A man of values which in today's football world of "bung" money and constant controversy would be difficult to maintain, Smith upheld the idea that no manager or player was bigger than the club. He ruled firmly but not without seeking advice. His knowledge of football when he first took his place as a director at Anfield in 1971 was that of a enthusiast, not an expert. He immediately made it clear that whatever contribution he could make to the club had to be as an administrator of its commercial well-being, but he grew to know a good investment on the pitch.
He presided over a difficult period when the revered Bill Shankly knew that his famous team of the Sixties needed rebuilding. Believing in continuity, Smith applied it to his own position by ending the club's policy of changing the chairman every three years. In his time changes on the board were rare and shares in the club never quoted on the Stock Exchange.
Although inevitably there were critics of the way Smith, Robinson and the board kept the running of the club within such a tight network, the system worked so smoothly as to become the envy of most others. In a time of crisis after the Heysel stadium disaster in 1985, Smith ensured that the club acted with proper responsibility towards the victims, and the guilty. At the same time, the suspension of Liverpool from European competition brought financial pressures which he overcame by co-opting experts onto the board.
Much as he knew the value of careful financial housekeeping, Smith was never unrealistic about the price the club had to pay to retain high standards that following his retirement were patently difficult to continue. He believed that a professional footballer's career was generally so short that he should be paid well and looked after when his playing days stopped. The players who were with the club in his time there were all promised high pensions at an early age but stories of players of the past who have fallen on hard times and continue to be "looked after" by the club are legion.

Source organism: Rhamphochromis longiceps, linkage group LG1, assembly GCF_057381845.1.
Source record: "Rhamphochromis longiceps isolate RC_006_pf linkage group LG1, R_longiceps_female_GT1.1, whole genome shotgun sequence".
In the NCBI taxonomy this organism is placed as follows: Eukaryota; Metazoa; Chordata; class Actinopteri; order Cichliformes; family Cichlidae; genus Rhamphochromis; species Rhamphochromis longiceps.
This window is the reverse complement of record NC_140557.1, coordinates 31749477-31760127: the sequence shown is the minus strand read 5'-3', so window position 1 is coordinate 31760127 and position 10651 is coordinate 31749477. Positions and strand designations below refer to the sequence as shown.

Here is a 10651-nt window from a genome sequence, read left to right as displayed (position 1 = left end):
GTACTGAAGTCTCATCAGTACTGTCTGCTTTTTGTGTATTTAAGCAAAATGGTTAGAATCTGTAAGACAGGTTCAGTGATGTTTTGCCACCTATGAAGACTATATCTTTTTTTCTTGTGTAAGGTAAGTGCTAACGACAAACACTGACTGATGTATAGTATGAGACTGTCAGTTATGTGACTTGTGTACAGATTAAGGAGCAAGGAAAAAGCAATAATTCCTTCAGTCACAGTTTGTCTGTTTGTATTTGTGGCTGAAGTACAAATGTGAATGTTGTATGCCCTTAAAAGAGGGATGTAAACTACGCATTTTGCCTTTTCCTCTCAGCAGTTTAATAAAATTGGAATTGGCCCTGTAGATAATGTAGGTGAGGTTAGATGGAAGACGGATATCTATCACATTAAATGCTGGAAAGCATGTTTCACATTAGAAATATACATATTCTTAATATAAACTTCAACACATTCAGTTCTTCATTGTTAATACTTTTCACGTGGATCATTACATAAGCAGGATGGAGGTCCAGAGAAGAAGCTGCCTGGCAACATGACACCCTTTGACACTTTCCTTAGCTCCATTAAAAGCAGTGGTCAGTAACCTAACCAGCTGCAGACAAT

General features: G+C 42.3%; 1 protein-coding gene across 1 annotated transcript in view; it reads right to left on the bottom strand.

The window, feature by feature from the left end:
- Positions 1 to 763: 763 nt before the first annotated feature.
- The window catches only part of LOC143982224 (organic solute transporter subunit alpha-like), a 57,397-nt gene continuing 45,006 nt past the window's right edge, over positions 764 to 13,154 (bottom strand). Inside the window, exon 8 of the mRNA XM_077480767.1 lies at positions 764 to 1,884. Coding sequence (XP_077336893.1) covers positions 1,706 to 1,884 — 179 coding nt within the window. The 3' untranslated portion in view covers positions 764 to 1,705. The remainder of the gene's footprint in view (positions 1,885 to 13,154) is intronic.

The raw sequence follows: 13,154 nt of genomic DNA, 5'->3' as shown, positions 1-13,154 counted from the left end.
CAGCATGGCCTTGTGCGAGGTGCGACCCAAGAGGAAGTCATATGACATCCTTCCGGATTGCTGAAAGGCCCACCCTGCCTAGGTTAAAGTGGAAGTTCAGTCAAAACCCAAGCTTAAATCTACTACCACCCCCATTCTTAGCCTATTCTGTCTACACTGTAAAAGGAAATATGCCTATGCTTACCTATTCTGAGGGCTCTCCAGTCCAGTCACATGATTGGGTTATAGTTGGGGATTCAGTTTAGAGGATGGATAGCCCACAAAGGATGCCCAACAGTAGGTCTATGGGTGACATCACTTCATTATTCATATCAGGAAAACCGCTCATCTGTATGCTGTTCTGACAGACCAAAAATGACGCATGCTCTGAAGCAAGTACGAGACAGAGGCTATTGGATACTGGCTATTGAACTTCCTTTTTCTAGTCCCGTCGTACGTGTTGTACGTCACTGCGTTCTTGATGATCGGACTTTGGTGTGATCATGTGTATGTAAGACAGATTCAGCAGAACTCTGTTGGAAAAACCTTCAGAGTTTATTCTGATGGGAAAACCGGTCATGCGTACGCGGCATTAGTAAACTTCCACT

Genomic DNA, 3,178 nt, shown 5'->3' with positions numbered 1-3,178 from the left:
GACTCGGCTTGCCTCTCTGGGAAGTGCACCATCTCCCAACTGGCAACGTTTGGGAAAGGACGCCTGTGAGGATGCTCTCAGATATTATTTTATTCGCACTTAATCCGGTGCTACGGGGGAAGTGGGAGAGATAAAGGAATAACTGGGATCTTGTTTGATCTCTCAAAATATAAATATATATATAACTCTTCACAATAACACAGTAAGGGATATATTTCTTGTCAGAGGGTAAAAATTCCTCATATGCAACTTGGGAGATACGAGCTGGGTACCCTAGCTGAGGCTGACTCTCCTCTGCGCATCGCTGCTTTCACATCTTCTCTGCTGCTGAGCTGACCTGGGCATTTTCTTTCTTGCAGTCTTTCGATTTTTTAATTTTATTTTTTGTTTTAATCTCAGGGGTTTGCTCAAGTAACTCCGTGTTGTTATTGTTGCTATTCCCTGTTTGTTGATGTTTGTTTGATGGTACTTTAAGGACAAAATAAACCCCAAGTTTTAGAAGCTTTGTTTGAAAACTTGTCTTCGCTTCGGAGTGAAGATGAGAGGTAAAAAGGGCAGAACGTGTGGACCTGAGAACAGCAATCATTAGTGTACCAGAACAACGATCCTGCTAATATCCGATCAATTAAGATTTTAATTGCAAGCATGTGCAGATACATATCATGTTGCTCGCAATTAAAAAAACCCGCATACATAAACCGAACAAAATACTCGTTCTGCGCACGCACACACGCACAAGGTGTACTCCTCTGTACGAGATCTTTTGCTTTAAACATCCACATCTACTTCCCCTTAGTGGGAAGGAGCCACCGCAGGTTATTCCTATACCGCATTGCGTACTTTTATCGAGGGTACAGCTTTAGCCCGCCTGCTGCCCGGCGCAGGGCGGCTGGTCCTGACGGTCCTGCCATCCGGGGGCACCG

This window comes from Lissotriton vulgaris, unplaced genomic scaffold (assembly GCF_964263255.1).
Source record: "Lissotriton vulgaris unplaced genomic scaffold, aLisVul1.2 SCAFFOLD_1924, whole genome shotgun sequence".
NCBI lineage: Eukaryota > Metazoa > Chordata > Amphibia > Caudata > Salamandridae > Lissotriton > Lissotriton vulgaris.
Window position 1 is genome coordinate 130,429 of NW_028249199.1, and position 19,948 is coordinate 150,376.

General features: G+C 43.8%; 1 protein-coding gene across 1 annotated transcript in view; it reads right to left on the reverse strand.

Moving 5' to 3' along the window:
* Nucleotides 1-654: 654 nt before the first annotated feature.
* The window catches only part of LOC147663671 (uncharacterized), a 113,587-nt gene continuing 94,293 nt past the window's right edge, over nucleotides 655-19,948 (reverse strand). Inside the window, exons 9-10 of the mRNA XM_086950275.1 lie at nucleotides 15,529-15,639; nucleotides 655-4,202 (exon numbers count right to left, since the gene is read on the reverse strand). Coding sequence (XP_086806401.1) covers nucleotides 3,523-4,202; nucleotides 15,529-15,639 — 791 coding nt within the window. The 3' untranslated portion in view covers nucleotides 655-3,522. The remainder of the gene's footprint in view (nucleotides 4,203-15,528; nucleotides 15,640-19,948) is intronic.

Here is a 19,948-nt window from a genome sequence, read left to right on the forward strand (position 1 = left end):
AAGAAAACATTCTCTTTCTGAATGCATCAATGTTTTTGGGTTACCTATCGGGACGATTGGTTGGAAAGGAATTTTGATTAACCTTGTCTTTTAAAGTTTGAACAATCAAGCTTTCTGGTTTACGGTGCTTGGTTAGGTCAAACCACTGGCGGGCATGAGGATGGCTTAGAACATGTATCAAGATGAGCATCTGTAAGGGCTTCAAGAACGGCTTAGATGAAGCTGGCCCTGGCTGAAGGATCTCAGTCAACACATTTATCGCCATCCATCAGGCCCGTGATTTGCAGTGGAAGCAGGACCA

The appointment of Kenny Dalglish as successor to Joe Fagan, who himself had taken over from Bob Paisley, was recommended by the chairman, thus moving away from the line of succession, which would have had Ronnie Moran take over after the Heysel disasterhad broken Fagan's spirit. It was Smith who had signed Dalglish as a player, "the best we have ever had".
After resigning as chairman, Sir John Smith continued as a Liverpool director and retained his interest in lawn tennis, for which he had chaired a government inquiry, which reported in 1980. His wide interest in sport was also reflected in the fact that he was chairman of the Sports Council from 1985 to 1989.
John Wilson Smith, businessman, administrator: born 6 November 1920; Chairman, Liverpool Football Club 1973-90; member, Football Trust 1980-82; Chairman, Committee of Inquiry into Lawn Tennis 1980; member, Football Association 1981-86; Director, FootballLeague 1981-86; CBE 1982; Chairman, Sports Council 1985-89; Deputy Chairman, Merseyside Development Corporation 1985-89; Kt 1990; married 1946 Doris Mabel Parfitt (one son); died Gayton, Merseyside 31 January 1995.Reuse content